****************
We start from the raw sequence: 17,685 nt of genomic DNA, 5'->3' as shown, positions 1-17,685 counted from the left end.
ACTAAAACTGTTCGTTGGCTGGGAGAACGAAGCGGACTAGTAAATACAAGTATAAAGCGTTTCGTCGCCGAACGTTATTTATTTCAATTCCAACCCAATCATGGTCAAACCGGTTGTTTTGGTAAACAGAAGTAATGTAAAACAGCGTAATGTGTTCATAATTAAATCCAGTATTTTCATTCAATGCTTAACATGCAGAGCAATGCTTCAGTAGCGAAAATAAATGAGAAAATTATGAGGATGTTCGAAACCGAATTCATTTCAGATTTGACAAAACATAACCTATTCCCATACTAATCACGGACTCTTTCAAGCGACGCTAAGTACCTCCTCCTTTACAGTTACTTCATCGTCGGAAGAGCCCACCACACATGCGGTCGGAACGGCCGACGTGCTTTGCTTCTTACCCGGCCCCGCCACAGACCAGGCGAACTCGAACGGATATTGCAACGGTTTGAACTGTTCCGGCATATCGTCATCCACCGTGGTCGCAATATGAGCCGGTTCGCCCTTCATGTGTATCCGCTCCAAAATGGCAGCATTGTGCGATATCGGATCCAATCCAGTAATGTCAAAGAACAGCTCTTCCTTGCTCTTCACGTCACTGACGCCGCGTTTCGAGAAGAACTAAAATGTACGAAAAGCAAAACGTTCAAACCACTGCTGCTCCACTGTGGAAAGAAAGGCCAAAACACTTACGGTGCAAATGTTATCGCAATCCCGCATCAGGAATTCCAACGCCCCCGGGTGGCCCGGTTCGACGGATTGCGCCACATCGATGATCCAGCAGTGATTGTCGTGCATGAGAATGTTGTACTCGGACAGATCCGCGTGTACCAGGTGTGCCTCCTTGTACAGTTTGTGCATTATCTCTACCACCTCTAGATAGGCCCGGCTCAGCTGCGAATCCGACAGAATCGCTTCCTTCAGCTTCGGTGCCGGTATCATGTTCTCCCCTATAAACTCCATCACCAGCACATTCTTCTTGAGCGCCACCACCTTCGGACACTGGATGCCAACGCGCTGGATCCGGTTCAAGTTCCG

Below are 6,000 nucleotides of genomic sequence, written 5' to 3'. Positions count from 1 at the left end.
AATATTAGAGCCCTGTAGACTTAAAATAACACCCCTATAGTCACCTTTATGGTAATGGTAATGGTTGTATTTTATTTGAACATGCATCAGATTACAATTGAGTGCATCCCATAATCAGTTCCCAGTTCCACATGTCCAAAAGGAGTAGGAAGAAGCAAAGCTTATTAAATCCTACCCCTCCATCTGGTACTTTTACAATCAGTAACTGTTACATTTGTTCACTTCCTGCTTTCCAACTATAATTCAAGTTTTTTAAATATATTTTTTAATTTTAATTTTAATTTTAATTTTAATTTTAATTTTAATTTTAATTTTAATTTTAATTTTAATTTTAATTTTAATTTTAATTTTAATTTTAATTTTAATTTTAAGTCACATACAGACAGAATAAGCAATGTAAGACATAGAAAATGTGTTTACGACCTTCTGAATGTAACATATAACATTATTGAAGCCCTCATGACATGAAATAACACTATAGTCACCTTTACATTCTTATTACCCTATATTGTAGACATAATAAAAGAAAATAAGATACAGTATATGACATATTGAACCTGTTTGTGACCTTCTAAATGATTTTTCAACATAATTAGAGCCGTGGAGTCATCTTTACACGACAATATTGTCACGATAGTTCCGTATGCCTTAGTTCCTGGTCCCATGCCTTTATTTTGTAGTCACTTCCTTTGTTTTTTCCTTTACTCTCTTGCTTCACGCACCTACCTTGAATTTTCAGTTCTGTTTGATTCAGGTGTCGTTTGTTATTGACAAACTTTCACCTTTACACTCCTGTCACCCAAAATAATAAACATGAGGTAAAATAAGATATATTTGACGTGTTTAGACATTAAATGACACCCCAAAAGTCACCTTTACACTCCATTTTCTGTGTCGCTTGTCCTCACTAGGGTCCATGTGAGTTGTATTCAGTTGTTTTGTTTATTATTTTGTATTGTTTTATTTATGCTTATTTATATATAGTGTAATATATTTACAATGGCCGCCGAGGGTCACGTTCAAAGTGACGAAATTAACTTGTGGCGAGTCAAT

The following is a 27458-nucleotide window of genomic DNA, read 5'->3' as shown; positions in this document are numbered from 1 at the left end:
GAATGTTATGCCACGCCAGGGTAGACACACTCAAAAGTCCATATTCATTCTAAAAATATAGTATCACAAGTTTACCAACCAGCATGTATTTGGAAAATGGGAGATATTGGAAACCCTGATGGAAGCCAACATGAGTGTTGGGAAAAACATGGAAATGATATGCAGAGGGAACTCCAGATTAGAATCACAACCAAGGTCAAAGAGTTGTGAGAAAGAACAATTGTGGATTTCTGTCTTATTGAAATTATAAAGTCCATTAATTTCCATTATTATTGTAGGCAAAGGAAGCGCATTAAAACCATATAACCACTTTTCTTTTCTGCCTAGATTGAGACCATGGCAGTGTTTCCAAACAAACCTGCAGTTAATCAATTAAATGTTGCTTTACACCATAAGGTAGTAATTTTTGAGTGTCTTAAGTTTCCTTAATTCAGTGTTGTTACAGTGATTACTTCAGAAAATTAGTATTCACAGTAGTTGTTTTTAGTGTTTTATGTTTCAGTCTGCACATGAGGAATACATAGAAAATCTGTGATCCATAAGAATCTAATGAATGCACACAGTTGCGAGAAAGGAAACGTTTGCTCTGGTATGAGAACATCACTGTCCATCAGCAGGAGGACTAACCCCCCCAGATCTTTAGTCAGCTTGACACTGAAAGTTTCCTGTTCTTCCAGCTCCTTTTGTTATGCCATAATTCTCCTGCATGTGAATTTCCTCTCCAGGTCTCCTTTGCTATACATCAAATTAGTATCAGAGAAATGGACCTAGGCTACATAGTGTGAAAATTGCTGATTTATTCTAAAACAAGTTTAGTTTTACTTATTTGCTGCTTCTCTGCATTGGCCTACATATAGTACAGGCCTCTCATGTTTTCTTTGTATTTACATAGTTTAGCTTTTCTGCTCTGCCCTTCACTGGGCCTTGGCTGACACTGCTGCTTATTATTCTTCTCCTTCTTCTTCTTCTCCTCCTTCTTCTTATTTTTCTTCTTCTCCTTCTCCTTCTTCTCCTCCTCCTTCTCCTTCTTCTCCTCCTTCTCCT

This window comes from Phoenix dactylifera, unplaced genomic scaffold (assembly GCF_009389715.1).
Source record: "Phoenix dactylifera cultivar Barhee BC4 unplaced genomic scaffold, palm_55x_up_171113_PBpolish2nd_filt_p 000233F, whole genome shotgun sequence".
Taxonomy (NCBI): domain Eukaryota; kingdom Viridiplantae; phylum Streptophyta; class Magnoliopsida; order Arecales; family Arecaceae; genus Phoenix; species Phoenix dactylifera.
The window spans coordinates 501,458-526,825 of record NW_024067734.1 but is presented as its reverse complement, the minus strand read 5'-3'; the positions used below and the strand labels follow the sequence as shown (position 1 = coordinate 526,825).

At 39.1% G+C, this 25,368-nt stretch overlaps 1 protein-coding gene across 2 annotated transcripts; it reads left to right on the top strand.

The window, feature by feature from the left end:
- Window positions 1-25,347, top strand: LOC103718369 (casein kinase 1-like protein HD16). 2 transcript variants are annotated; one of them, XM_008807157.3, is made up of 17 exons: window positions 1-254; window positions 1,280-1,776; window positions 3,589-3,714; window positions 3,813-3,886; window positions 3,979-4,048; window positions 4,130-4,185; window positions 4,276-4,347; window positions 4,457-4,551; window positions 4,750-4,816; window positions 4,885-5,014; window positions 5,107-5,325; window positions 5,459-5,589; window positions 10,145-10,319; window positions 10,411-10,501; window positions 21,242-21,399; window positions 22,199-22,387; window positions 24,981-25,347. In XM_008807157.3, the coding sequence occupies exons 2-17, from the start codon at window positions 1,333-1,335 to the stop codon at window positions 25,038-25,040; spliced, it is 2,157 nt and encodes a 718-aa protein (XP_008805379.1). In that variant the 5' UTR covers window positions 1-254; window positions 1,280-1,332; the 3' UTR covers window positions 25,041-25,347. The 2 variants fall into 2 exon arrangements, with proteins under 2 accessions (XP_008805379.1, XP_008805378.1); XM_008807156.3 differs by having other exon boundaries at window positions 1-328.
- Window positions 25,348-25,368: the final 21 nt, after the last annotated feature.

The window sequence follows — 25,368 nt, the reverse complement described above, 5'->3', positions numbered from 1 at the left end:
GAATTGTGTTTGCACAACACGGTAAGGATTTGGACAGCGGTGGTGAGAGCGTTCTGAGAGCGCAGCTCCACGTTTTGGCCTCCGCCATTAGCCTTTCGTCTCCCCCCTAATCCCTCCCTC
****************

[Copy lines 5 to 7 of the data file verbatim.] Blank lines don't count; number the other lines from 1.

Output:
The following is a 27458-nucleotide window of genomic DNA, read 5'->3' as shown; positions in this document are numbered from 1 at the left end:
GAATGTTATGCCACGCCAGGGTAGACACACTCAAAAGTCCATATTCATTCTAAAAATATAGTATCACAAGTTTACCAACCAGCATGTATTTGGAAAATGGGAGATATTGGAAACCCTGATGGAAGCCAACATGAGTGTTGGGAAAAACATGGAAATGATATGCAGAGGGAACTCCAGATTAGAATCACAACCAAGGTCAAAGAGTTGTGAGAAAGAACAATTGTGGATTTCTGTCTTATTGAAATTATAAAGTCCATTAATTTCCATTATTATTGTAGGCAAAGGAAGCGCATTAAAACCATATAACCACTTTTCTTTTCTGCCTAGATTGAGACCATGGCAGTGTTTCCAAACAAACCTGCAGTTAATCAATTAAATGTTGCTTTACACCATAAGGTAGTAATTTTTGAGTGTCTTAAGTTTCCTTAATTCAGTGTTGTTACAGTGATTACTTCAGAAAATTAGTATTCACAGTAGTTGTTTTTAGTGTTTTATGTTTCAGTCTGCACATGAGGAATACATAGAAAATCTGTGATCCATAAGAATCTAATGAATGCACACAGTTGCGAGAAAGGAAACGTTTGCTCTGGTATGAGAACATCACTGTCCATCAGCAGGAGGACTAACCCCCCCAGATCTTTAGTCAGCTTGACACTGAAAGTTTCCTGTTCTTCCAGCTCCTTTTGTTATGCCATAATTCTCCTGCATGTGAATTTCCTCTCCAGGTCTCCTTTGCTATACATCAAATTAGTATCAGAGAAATGGACCTAGGCTACATAGTGTGAAAATTGCTGATTTATTCTAAAACAAGTTTAGTTTTACTTATTTGCTGCTTCTCTGCATTGGCCTACATATAGTACAGGCCTCTCATGTTTTCTTTGTATTTACATAGTTTAGCTTTTCTGCTCTGCCCTTCACTGGGCCTTGGCTGACACTGCTGCTTATTATTCTTCTCCTTCTTCTTCTTCTCCTCCTTCTTCTTATTTTTCTTCTTCTCCTTCTCCTTCTTCTCCTCCTCCTTCTCCTTCTTCTCCTCCTTCTCCT

This window comes from Phoenix dactylifera, unplaced genomic scaffold (assembly GCF_009389715.1).